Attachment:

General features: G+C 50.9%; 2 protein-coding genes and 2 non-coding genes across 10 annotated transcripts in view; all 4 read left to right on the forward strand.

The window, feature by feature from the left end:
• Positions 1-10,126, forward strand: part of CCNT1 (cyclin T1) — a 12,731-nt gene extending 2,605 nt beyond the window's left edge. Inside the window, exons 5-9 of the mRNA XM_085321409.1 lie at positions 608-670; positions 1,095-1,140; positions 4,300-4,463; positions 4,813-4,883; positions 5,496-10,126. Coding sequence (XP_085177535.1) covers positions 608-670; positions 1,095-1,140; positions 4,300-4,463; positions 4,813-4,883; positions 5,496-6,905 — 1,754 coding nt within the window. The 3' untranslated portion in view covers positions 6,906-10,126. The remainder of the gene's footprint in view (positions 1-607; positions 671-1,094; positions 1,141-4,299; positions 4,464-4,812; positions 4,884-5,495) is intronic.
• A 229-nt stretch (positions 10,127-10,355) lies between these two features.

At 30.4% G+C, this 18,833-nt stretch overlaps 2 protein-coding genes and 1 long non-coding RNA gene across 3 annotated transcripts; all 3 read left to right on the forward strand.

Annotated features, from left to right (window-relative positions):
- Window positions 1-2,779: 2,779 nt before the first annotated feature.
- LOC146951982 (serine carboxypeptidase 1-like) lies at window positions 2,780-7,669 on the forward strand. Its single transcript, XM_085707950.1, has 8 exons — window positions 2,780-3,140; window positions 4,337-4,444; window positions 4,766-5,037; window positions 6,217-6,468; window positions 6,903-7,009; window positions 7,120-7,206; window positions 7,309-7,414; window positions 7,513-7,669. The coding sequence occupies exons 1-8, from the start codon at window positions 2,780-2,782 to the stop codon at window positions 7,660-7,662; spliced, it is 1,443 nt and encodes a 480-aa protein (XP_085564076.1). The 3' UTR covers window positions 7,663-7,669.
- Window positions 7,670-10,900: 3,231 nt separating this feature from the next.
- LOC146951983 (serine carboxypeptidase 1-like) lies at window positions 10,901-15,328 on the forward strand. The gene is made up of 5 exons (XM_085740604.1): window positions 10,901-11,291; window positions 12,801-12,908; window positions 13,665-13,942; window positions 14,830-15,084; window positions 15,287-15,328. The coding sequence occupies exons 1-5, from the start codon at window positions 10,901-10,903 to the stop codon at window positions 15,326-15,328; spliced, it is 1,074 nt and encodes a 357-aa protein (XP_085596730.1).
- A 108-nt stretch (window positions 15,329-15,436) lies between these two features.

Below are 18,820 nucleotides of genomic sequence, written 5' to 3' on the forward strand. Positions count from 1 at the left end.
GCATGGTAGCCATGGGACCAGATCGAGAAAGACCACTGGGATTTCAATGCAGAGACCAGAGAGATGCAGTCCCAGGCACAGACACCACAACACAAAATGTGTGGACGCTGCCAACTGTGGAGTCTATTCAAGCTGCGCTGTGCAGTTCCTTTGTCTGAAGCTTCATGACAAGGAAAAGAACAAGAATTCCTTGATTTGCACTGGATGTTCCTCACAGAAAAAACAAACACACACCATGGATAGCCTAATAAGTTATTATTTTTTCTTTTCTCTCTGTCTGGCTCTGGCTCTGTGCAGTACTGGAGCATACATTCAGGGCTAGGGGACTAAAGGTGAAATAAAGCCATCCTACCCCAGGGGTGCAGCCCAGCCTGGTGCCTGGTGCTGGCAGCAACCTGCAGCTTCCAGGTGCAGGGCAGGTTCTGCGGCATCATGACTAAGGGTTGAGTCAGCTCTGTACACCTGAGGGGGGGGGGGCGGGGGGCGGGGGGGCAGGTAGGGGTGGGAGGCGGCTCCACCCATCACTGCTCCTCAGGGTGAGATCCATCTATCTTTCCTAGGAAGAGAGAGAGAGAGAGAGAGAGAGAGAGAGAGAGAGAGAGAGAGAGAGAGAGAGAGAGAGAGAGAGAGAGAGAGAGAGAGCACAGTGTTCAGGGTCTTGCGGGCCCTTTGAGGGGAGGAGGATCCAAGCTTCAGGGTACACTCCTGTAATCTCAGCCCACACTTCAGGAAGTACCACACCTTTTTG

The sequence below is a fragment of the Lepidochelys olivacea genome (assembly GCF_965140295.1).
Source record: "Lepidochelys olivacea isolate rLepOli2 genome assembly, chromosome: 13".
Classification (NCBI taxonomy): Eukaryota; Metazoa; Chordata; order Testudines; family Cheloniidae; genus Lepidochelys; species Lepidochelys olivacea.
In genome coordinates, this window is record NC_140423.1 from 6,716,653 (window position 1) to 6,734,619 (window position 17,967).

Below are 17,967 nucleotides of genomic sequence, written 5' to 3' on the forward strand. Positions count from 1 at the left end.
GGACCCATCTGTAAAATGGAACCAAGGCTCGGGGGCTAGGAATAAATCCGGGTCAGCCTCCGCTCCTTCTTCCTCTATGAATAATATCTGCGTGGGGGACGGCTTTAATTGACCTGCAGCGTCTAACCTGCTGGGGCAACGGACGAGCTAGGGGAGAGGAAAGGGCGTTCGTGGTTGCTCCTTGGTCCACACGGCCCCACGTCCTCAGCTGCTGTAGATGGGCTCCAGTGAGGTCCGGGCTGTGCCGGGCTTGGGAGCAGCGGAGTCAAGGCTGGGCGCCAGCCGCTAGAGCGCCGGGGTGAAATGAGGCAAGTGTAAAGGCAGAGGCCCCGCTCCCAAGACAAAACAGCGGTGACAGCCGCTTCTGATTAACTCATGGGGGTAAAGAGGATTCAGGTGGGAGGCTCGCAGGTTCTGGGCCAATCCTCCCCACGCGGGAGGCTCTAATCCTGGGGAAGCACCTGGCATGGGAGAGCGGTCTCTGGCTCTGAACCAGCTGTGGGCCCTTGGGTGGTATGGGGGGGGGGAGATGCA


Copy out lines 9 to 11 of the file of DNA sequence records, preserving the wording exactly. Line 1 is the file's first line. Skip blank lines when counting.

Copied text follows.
- Window positions 7,670-10,900: 3,231 nt separating this feature from the next.
- LOC146951983 (serine carboxypeptidase 1-like) lies at window positions 10,901-15,328 on the forward strand. The gene is made up of 5 exons (XM_085740604.1): window positions 10,901-11,291; window positions 12,801-12,908; window positions 13,665-13,942; window positions 14,830-15,084; window positions 15,287-15,328. The coding sequence occupies exons 1-5, from the start codon at window positions 10,901-10,903 to the stop codon at window positions 15,326-15,328; spliced, it is 1,074 nt and encodes a 357-aa protein (XP_085596730.1).
- A 108-nt stretch (window positions 15,329-15,436) lies between these two features.